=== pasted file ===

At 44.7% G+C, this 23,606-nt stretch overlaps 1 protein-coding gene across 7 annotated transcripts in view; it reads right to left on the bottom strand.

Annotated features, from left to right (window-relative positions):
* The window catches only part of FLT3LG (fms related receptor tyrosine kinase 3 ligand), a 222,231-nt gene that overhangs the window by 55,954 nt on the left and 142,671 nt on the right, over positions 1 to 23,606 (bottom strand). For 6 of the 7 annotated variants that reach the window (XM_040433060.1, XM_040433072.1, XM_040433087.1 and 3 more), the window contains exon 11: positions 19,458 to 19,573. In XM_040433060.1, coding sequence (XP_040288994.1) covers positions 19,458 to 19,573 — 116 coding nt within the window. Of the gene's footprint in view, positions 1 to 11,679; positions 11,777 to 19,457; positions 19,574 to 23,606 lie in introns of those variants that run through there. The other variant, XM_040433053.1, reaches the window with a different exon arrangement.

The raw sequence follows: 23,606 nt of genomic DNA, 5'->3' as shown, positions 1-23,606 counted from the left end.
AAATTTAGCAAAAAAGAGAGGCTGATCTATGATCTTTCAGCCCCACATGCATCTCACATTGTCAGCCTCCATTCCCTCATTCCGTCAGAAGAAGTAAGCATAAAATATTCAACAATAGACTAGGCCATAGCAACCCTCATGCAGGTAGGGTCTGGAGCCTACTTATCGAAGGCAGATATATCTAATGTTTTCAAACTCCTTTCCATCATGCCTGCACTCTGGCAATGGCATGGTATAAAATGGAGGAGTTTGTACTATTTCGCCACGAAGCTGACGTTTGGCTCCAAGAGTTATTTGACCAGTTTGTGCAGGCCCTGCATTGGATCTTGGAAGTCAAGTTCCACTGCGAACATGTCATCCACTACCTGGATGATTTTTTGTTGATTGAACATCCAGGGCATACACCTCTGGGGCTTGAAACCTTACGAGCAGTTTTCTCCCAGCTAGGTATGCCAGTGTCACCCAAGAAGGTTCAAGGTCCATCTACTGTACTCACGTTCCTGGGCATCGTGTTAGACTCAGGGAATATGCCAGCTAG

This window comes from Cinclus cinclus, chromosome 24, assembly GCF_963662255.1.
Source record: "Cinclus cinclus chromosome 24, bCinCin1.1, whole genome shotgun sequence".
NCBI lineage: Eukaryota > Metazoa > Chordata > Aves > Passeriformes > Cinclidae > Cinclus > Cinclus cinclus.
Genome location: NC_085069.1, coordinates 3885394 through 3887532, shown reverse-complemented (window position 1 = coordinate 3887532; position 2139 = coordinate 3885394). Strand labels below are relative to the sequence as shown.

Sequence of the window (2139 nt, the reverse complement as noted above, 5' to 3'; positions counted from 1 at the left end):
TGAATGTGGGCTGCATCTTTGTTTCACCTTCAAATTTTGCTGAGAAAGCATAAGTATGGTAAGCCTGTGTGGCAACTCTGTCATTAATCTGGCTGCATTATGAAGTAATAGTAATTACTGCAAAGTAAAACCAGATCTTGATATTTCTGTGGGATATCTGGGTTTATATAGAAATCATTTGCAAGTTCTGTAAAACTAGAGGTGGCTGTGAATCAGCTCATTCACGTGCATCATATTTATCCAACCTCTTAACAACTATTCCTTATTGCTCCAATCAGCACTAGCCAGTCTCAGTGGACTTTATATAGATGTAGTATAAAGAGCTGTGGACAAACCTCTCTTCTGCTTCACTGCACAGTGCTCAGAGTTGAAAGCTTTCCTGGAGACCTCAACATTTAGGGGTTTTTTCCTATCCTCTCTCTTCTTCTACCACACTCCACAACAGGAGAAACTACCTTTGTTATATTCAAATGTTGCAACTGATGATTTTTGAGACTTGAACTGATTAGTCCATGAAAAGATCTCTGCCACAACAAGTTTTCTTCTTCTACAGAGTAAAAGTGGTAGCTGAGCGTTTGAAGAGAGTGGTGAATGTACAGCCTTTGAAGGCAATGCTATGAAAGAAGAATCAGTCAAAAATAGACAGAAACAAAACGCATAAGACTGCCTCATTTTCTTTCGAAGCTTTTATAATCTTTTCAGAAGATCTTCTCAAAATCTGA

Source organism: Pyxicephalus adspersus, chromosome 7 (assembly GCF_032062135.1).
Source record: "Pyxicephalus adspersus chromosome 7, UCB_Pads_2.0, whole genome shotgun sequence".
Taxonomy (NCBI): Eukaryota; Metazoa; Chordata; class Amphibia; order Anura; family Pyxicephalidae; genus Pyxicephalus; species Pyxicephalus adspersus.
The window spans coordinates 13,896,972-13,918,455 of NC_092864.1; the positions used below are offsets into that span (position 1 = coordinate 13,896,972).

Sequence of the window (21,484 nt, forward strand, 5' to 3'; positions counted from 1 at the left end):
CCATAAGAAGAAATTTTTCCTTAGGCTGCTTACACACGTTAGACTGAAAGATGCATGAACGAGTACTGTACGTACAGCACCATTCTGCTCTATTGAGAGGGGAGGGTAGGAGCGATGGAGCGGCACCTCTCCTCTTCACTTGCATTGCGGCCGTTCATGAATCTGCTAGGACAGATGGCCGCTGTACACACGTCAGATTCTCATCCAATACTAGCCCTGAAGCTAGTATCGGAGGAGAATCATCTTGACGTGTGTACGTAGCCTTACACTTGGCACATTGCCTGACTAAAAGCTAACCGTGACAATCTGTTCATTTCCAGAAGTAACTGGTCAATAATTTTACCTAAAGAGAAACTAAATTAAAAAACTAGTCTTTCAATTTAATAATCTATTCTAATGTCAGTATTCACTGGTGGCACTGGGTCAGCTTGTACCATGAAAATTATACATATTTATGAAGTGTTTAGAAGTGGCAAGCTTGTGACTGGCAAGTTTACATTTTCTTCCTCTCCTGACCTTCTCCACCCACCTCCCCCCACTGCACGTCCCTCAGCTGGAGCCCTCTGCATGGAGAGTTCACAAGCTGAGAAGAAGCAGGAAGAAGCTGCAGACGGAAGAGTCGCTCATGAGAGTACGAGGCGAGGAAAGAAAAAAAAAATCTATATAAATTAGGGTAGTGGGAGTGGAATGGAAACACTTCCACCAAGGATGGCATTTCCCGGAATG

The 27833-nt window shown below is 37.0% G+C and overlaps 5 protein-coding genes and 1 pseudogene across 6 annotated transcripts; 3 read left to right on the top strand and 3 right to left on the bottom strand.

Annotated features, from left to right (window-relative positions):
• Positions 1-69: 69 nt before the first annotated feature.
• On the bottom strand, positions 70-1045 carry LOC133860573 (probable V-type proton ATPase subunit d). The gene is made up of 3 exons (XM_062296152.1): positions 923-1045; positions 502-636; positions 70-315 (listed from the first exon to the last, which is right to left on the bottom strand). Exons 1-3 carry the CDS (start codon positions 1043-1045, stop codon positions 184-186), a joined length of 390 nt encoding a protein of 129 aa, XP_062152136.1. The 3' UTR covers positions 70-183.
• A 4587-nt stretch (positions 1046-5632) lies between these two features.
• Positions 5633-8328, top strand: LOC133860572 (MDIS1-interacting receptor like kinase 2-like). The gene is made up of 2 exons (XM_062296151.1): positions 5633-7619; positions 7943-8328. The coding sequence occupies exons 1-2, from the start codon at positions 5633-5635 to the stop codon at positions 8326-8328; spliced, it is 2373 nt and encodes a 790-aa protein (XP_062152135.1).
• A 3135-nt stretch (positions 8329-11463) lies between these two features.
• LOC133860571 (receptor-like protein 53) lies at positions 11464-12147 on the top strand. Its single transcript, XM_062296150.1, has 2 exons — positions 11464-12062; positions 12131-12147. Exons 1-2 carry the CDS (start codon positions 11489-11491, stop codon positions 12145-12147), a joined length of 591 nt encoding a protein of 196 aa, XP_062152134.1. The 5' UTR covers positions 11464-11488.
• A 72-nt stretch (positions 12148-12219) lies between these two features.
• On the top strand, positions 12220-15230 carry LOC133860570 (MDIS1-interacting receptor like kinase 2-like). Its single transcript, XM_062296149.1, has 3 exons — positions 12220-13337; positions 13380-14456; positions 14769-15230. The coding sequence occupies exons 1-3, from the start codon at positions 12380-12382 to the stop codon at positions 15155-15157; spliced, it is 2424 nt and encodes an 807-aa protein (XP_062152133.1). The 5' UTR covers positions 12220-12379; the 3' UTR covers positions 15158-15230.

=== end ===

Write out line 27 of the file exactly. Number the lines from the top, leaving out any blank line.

• On the top strand, positions 12220-15230 carry LOC133860570 (MDIS1-interacting receptor like kinase 2-like). Its single transcript, XM_062296149.1, has 3 exons — positions 12220-13337; positions 13380-14456; positions 14769-15230. The coding sequence occupies exons 1-3, from the start codon at positions 12380-12382 to the stop codon at positions 15155-15157; spliced, it is 2424 nt and encodes an 807-aa protein (XP_062152133.1). The 5' UTR covers positions 12220-12379; the 3' UTR covers positions 15158-15230.